• "In recognition of the confidentiality of investigative documents in the investigative process, you [Schrems/noyb] have previously offered to sign 'a non-disclosure agreement ("NDA") or other agreement that would limit access to these documents to certain individuals'." It was also specifically noted that this step would ensure "that no information would be released or used outside of this proceeding…."
  • Consistent with this office's position on the confidentiality of investigative documents, when we [DPC] later released a copy of the draft investigative report to you [noyb], we wrote: "The contents of the draft report and appendices should be kept strictly confidential at this time, … to ensure the integrity of the investigative process, particularly in light of the fact that the contents of the materials relate to the subject matter of an open investigation that is still under consideration by this office."

So the position of the Irish authority is: A reconciliation process is currently underway, and noyb had also agreed to confidentiality (albeit on a voluntary basis and with certain conditions). Between the lines of the paper I read that noyb never signed or unconditionally accepted a non-disclosure agreement ("NDA").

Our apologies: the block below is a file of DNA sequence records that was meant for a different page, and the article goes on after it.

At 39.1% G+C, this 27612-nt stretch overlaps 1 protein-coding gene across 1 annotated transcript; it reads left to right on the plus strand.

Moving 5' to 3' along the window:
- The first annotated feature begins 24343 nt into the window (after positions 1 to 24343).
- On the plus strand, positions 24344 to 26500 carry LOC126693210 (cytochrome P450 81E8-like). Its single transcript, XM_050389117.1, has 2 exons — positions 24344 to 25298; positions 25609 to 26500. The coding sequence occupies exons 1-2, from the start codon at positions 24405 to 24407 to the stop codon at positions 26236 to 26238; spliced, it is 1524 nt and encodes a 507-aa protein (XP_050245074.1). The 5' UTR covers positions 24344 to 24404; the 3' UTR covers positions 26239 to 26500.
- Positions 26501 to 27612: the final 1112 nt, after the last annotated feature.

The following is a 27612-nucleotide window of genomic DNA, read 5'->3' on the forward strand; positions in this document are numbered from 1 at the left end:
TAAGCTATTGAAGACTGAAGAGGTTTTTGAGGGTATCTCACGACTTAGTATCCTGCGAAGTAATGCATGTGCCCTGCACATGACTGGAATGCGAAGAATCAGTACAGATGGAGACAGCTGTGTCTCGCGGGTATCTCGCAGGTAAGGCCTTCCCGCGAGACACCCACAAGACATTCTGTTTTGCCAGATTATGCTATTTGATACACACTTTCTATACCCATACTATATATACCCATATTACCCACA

Ostensibly unclear facts

On the one hand, there is therefore an interest in informing the public about relevant proceedings. On the other hand, it is in the interest of those involved in the proceedings if not all internal information is made public. It would be critical if noyb had agreed to a confidentiality agreement during the ongoing proceedings. Then it would be inadmissible for interim documents and drafts to be discussed publicly. The IPC document highlights that NOYB had agreed to maintain the confidentiality of the investigation material in a letter dated October 4, 2019, addressed to the Austrian data protection authority. It is quoted:

We will therefore continue to refrain (on a voluntary basis) from publishing or sharing the contents of the file (such as the "draft decision") or communicating any content ….

However, it is odd that letters from 2019 are referenced, but documents from 2021 are supposed to be confidential. There seems to be formally quite different positions from noyb and the Irish DPA here. Here it would be of interest to have more details, which noyb also provides.

The position of noyb

In its statement (German) noyb writes that it represents a data subject before the Austrian Data Protection Authority (DPA) and is therefore subject to Section 17 of the Austrian Administrative Procedure Act (AVG). However, this does not provide for any restrictions regarding the use of documents, which has been confirmed by the Austrian DPA on several occasions.